Property Management Industry Expert Russ Webb Shares Insights into Social Media and Baby Boomers
RealWorld’s one-two punch: Social media and branding, and why marketing in the property management industry should focus on Boomers
Russ Webb is a Boomer who knows a thing or two about social media. Anybody who knows him understands that in the last six years the vice president of the Atlanta Apartment Association has kept a tablet busy roaming Facebook, Twitter, Instagram and other social media haunts.
He downloads about a dozen apps a week (and pitches about half as many) looking for better ways to manage his lifestyle on the road, where he’s usually teaching social media to the property management industry or talking about trends.
An apartment industry veteran for nearly 25 years, he’s as digitally savvy as any Millennial. And he doesn’t mind poking fun at his generation. He gets plenty of chuckles along the way.
“I try to keep it lively but keep people engaged,” he said during downtime at June’s National Apartment Association Education Conference & Exposition in Atlanta. “I had one lady say after a session she never laughed so much but learned so much.”
His latest “edu-tainment” session on how to embrace mobile technology didn’t disappoint a mostly Boomer crowd.
Branding assets on social media is easier than most think
Webb will bring his road show to RealWorld July 16-18 in Las Vegas and offer up two sessions, one on how social platforms can open the door for effective branding in the property management industry and another on why his generation shouldn’t be ignored.
He’ll offer ideas about how properties can brand assets individually through social media and build occupancy while laying to rest some common myths behind execution of the marketing technique. Social media is an ideal way to create an authentic connection and build trust between a property’s brand and consumers, he says.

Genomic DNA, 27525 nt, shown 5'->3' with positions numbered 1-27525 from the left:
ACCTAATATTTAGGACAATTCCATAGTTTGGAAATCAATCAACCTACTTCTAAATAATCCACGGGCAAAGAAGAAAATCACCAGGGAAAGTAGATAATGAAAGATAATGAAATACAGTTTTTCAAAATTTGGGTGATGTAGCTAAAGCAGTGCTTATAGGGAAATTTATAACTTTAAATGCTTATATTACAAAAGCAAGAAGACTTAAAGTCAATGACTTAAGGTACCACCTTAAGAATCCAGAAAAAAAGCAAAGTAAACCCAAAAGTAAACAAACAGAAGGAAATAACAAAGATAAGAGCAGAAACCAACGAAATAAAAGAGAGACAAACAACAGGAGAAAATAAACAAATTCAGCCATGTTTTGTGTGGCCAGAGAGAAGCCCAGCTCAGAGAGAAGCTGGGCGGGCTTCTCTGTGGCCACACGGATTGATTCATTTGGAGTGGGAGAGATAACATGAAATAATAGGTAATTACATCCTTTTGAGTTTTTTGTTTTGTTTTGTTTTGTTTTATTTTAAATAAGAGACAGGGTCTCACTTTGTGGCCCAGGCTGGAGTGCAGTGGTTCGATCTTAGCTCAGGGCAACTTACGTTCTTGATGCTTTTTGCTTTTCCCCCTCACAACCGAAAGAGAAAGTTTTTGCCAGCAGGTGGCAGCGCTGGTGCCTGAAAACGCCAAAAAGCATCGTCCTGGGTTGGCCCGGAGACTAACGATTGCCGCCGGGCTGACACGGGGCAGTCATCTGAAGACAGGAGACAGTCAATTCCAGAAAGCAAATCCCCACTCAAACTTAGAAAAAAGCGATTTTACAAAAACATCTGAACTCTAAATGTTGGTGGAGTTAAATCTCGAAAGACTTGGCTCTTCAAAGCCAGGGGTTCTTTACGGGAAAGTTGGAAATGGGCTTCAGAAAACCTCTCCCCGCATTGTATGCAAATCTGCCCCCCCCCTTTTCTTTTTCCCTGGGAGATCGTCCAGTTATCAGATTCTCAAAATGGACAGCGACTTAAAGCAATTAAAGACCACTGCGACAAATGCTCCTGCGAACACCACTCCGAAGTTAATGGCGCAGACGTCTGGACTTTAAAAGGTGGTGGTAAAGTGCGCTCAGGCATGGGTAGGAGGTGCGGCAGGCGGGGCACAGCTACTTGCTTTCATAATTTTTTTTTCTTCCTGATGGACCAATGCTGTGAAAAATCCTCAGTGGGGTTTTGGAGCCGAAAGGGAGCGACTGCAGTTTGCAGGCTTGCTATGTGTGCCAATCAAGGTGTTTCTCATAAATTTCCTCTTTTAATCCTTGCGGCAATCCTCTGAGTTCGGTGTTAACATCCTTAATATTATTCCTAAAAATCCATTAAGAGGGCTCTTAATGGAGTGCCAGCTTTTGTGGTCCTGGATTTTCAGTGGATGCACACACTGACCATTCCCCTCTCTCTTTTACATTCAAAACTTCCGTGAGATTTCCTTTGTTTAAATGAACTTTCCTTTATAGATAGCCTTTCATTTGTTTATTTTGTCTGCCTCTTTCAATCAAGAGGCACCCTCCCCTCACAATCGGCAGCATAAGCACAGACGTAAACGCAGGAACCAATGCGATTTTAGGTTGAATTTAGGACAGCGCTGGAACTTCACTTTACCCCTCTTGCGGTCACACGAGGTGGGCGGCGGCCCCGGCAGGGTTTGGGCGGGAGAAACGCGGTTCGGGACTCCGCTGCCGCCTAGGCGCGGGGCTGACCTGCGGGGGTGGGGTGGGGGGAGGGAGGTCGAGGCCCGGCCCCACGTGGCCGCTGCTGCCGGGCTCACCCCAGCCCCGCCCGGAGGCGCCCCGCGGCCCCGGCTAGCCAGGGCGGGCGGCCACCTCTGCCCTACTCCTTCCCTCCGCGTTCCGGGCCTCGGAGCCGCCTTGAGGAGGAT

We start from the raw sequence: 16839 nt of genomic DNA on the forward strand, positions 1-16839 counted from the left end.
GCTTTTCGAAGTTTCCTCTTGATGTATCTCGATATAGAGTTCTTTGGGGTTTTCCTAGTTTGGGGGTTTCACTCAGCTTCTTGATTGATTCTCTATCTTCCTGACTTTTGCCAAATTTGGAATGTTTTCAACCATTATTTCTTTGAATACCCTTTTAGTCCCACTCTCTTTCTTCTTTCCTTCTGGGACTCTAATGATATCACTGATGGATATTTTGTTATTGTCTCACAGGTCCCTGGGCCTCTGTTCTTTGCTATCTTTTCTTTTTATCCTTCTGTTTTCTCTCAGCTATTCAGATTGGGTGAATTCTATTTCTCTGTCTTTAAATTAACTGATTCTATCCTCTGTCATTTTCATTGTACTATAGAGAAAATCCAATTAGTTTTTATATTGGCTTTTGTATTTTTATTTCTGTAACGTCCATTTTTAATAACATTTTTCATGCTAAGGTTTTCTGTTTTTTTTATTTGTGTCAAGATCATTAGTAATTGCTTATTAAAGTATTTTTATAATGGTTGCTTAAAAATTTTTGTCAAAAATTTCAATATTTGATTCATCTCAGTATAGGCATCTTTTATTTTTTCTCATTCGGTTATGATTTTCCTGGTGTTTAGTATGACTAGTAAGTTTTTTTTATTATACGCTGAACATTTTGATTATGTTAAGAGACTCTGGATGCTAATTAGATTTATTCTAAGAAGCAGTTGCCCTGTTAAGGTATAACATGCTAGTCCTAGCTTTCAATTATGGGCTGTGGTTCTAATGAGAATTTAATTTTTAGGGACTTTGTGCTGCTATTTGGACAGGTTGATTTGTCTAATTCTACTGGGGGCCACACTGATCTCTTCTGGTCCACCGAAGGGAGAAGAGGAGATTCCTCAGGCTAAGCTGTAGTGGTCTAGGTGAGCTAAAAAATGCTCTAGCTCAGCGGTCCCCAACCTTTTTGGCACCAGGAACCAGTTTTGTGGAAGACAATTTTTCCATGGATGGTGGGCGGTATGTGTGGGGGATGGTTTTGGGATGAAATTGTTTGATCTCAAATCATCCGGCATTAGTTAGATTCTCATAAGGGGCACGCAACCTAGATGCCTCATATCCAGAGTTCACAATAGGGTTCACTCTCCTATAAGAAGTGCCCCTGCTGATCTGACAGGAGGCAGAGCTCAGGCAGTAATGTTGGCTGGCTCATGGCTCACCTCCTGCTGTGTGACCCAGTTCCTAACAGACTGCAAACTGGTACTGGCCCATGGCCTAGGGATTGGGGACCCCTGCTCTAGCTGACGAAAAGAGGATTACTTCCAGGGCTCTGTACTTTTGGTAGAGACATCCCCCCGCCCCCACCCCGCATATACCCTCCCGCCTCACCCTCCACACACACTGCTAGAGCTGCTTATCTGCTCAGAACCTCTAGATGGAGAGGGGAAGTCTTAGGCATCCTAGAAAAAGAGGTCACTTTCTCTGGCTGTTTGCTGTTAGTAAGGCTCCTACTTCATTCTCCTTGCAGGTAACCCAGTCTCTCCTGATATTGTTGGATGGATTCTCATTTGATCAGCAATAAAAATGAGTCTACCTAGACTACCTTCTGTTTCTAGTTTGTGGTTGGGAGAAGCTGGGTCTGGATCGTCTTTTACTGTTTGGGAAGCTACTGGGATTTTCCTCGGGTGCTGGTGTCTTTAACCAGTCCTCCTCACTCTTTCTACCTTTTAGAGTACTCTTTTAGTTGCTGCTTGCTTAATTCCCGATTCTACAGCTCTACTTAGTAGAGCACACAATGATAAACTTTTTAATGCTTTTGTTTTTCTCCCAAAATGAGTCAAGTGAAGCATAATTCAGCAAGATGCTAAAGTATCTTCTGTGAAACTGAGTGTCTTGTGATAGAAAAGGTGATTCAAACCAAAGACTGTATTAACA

Doing so is easier than most people expect. Social media doesn’t have to break the marketing budget or require a special team of social media rangers.
“One mistake that people make about social is media is that it is an afterthought,” Webb said. “They don’t realize that it’s a mostly free form of marketing and it’s one of most viral. Having a plan is important as well as understanding what content to post.”
He warns that a one-size-fits-all approach to posting content isn’t always most effective. Webb − who has been on Facebook just about since Day 1 and was an early adopter of Twitter, Instagram and Snapchat – likes to show the good, bad and ugly.
“If you try to use every platform, sometimes you spread yourself too thin,” he said. “Multifamily companies need to have touch points with the people they are wanting to connect with. They have to understand who the audience is to direct the right message.”
Marketing spend on Boomers should pay in long run
The message should resonate with Baby Boomers, not just the presumed younger majority of social media users. Older apartment renters need love, too, Webb says. Baby Boomers are the new hipsters in rental housing and their needs and wants are eclipsing those of Millennials.
Webb will offer some quick observations at the Rental Housing Huddle, “Catering to Baby Boomers” during the conference.
“I hate to say Boomers are downsizing, but they are looking for the right combination that better fits their lifestyles, and lot of times it’s apartment living,” he said. “In Atlanta, we’re seeing Boomers keeping homes in the suburbs and renting downtown. They want to have a presence in town so they don’t commute late at night or want to stay downtown for the weekend.”
Webb says Boomers aren’t looking for concessions and are less likely than younger renters to jump ship after one lease.
“Money spent on marketing toward them will be better off in the long run.”